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In the context of Fisher's exact test results, it seems that a bunch of online tutorials mainly focus on interpreting the p-value exclusively, without considering the confidence intervals or the odds ratio.
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Based on those results, I cannot state that there is a significant association between the variant and the phenotype, because:

  • the confidence interval does not include a 1, indicating no significance?

Thanks a lot.

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    $\begingroup$ You split your question into two posts, so I answered your other post instead of this one. My answer is directly related to this post. Next time please don’t split posts. $\endgroup$ Jan 21 at 13:46

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If you take a look at the wikipedia article on odds ratio, the value of an odds ratio simply means the following:

An odds ratio greater than 1 indicates that the condition or event is more likely to occur in the first group. And an odds ratio less than 1 indicates that the condition or event is less likely to occur in the first group.

You'll notice that this quote says nothing about p-values, confidence intervals, or statistical significance.

So on its own, the value of an odds-ratio observed in a sample won't tell you if you can infer something about your population of interest, relative to the true odds ratio. It means that you can't say just from the odds ratio if it is "statistically significant" or not. For that, you have to look at the p-value (is it smaller than your alpha level?) or at the confidence interval (does it exclude the null hypothesis? in your case, does it exclude the value 1?).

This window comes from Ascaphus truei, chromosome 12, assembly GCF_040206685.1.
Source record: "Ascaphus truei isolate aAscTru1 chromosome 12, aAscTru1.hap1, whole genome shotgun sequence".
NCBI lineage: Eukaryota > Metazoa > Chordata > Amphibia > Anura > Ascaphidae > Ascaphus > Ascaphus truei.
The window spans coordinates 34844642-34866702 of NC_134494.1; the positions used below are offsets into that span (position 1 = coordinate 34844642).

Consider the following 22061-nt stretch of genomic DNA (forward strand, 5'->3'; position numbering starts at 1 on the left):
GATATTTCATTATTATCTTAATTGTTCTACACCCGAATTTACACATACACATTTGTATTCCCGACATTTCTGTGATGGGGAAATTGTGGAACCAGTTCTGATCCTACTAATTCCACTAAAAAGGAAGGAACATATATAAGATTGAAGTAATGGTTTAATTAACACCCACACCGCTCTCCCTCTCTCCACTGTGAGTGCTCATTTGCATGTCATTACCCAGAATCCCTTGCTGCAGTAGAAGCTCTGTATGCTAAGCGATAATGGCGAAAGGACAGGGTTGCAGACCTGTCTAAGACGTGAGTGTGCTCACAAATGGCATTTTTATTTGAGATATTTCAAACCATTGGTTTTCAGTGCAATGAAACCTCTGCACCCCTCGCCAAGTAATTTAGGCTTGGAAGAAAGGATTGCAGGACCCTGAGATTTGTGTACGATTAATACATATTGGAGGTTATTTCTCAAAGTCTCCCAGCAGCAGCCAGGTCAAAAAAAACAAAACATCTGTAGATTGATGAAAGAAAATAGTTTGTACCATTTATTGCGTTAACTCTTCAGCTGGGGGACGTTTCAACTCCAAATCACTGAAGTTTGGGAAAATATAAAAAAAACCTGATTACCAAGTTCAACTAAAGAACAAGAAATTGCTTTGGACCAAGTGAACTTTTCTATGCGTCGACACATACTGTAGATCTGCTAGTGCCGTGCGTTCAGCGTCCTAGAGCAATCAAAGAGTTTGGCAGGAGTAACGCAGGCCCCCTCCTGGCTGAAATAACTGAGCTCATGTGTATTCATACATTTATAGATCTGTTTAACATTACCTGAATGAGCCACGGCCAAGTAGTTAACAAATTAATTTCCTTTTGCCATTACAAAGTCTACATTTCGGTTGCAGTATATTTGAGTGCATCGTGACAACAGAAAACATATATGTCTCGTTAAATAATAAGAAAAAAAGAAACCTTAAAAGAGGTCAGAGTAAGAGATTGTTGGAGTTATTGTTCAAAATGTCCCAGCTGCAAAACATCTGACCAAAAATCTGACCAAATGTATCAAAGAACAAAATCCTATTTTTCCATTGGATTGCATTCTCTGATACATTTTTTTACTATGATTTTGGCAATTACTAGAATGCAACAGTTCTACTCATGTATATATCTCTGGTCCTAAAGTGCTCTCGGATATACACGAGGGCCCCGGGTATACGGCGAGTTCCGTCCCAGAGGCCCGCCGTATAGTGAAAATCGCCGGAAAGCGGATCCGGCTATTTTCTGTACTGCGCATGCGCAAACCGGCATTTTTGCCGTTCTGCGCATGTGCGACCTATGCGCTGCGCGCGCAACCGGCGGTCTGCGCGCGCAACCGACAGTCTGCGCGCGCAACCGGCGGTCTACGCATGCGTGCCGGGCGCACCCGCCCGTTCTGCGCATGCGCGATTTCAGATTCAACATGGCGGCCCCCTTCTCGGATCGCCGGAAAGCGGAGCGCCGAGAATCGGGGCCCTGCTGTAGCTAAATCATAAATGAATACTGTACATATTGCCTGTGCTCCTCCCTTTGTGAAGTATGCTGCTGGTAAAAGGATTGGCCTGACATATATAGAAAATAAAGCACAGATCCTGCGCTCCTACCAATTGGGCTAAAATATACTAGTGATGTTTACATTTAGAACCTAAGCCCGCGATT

You say:

the confidence interval does not include a 1, indicating no significance

Your statement is incorrect. Think about a confidence interval including 1: it shows uncertainty about whether the true value of the odds ratio in your population of interest is larger or smaller than 1 (i.e. uncertainty on whether the event is less or more likely to occur in the first group).

So a confidence interval excluding 1 is consistent with having a small p-value. In your case, there does not seem to be an problem relative to that (the p-value is quite small, and the confidence interval excludes 1).


As a side note, the sample contingency table from your question gives the following output in R, which is not in line with the OR, p-value, and confidence interval you mention (this is incidentally an example of a confidence interval including 1, with a large p-value):

tab = rbind(c(15835, 923),
            c(1867425, 111832))
fisher.test(tab)

    Fisher's Exact Test for Count Data

data:  tab
p-value = 0.4396
alternative hypothesis: true odds ratio is not equal to 1
95 percent confidence interval:
 0.9611067 1.0993676
sample estimates:
odds ratio 
    1.0274 
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  • $\begingroup$ Thanks a lot. This brings more clarity into my thoughts. I want to address the output you posted and test my understanding in the interpretation: Since the confidence interval includes a 1 (includes also my H0) and the p value is not small enough to claim significance, and having the OR>1 stating that the association is more likely to occur in the first group (first group being miRNA correlating with phenotype), we conclude that there is no significant association between the variant of interest and phenotype. Is this correct? $\endgroup$
    – mango
    Jan 19 at 19:11
  • $\begingroup$ @mango This seems correct, however your statement about "the association is more likely to occur in the first group" is a bit ambiguous. The odds ratio is > 1 in the sample, but as the confidence interval includes 1 (which also implies a large p-value), we can't be very confident that the odds ratio is really > 1 in the population on which you're trying to infer. In other words, it's certainly difficult to draw conclusions from this sample about the real direction of the odds ratio (it could be > 1, it could be < 1). $\endgroup$
    – J-J-J
    Jan 19 at 19:53

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